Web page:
Shetland Bus

Hey guys!  Once again, it’s Nathan, guest writing here as I’m too lazy to make my own blog.  Today we have an effect essay I wrote analyzing the effect of the Shetland Bus on the Norwegian Campaign in WWII (roll credits).  With just one more paper to write and one sitting in the queue, we have nearly reached the end of my planned contributions to the blog, but never fear, I plan to continue writing throughout the summer, though less frequently.  As always, enjoy, and please feel free to leave your thoughts and comments below.  Thanks!

On June 9, 1940, after 62 days of fighting, Norwegian forces surrendered to their German invaders and the Norwegian monarchy was forced into exile in Great Britain.  This was only the beginning of the resistance in Norway as the remaining armed forces, with Allied support, carried out a guerrilla campaign against the German occupation for the next 5 years.  In December of 1940, the Secret Intelligence Service and the Special Operations Executive sent Major L.H. Mitchell to the Shetland Islands to arrange a system to deliver supplies and men to the Norwegian resistance.  Named Operation Shetland Bus, this system’s brave volunteers had a strong effect on the Norwegian campaign by shuttling refugees, spies, and munitions between the Shetland Islands and the resistance forces in Norway, and serving as a symbol of hope to the Norwegians still under Nazi rule.

Aksel, one of the first fishing boats used during Operation Shetland Bus
Aksel, one of the first fishing boats used during Operation Shetland Bus

One of the ways in which Operation Shetland Bus affected the campaign was by helping fugitives running from German arrest escape to safety in Great Britain.  Many Norwegians had already fled for Great Britain by the time their government capitulated, and as author Brenda Ralph Lewis notes, “These refugee Norwegians proved an ideal source of recruiting for the arduous undertakings Operation Shetland Bus was going to involve” (Lewis 20).   The ships of Operation Shetland Bus would often sail at night in the winter, braving choppy seas to deliver their precious cargoes, Norwegian citizens fleeing the Gestapo, and the experience of these Norwegian fishermen proved invaluable in navigating the dangerous waters.  Despite tremendous odds and the ever-present danger of being intercepted by German warships, over the course of the war more than 350 refugees would be rescued and transplanted in Shetland, many of whom would find a way to contribute back to the war effort.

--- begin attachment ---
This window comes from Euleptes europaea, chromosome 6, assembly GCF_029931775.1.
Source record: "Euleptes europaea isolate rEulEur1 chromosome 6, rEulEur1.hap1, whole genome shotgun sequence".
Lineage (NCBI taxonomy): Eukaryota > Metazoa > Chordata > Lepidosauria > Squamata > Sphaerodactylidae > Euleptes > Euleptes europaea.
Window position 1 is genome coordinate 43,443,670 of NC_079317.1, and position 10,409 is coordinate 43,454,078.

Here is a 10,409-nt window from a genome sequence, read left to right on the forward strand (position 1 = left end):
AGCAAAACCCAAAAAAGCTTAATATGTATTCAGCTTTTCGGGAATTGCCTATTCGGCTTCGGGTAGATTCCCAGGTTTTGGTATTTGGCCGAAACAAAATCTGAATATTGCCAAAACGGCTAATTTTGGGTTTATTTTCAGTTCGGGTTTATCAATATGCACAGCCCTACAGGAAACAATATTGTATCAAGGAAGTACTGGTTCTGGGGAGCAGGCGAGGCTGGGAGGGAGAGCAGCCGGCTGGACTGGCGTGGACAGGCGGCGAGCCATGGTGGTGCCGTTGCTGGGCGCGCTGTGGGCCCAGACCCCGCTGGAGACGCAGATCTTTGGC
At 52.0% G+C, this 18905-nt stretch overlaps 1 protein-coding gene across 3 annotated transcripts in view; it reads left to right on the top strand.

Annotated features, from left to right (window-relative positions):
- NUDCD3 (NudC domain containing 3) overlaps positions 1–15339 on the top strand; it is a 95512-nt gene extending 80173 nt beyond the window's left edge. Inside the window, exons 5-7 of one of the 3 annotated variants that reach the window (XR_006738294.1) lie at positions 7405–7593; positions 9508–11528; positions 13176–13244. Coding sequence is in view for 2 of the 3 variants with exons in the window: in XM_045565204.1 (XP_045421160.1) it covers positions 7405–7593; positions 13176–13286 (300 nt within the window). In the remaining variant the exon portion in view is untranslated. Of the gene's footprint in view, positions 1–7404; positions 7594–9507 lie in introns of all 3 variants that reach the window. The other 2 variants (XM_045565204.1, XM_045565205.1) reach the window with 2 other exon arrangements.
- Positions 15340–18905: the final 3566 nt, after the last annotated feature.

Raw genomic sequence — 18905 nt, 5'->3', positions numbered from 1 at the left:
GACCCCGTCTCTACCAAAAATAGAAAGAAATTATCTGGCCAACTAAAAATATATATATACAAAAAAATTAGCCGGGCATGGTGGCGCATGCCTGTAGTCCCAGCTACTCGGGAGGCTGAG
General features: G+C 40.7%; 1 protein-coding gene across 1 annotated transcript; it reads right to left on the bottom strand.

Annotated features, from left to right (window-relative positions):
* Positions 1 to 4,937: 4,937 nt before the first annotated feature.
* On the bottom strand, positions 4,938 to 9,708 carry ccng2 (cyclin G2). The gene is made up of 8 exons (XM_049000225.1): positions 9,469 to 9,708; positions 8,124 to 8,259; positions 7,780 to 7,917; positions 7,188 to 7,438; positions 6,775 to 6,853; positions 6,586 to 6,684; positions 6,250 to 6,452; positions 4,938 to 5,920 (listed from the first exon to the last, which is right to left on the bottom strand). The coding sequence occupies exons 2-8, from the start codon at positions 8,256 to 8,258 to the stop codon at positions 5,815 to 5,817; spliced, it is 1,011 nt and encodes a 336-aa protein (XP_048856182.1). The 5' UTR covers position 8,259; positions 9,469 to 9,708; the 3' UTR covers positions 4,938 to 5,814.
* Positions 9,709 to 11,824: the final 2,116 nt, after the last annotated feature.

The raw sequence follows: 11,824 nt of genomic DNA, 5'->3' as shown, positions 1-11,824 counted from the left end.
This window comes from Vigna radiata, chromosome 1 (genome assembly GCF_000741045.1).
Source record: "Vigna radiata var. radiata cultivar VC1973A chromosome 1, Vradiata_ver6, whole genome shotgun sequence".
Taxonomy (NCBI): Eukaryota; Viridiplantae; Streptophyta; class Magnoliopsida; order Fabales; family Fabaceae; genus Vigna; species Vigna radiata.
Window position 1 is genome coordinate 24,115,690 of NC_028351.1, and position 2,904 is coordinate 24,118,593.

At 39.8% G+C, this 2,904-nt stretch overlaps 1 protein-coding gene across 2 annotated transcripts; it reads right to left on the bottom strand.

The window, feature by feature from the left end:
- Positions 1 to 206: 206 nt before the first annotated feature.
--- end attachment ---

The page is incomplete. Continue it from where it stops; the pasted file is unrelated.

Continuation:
Operation Shetland Bus also affected the campaign by aiding Allied espionage in the region, establishing radio transmitters, and landing agents in Norway.  In fact, on August 30, 1941, the operation’s first mission was completed by the Aksel, a fishing ship recruited for the service, when they successfully landed an agent carrying information for the local resistance corps in Bergen, Norway (Lewis 20).  These agents relayed information which allowed for large-scale coordination of resistance activities throughout Norway, and by ferrying these agents back and forth across the stormy North Sea, Operation Shetland Bus served as a vital link between the resistance forces and their exiled monarchy.  Operation Shetland Bus would eventually deliver 60 radio transmitters and nearly 200 agents who would establish a network that sent a continuous flow of information about German movements back to Great Britain.

The most obvious effect Operation Shetland Bus had was the way in which the munitions they delivered were used.  According to Lewis, by the end of the war, almost 400 tons of munitions had been landed, much of which was carried in the holds of the so-called “buses”(fishing ships requisitioned by the operation for their ability to blend in with common fishermen) which could carry as much as 10 tons of explosives at a time (Lewis 20).  With these munitions, resistance forces were able to raid strategic targets and sabotage German efforts, such as the strike on the heavy water plant at Vemork, in which Norwegian commandos were able to destroy both the facility and the entire stockpile of heavy water, which is used in the creation of atomic weapons.  Although there were no major battles during the conflict, Allied and Norwegian commandos and saboteurs also raided German installations along the vast Norwegian coastline and destroyed German ships and supplies throughout the war.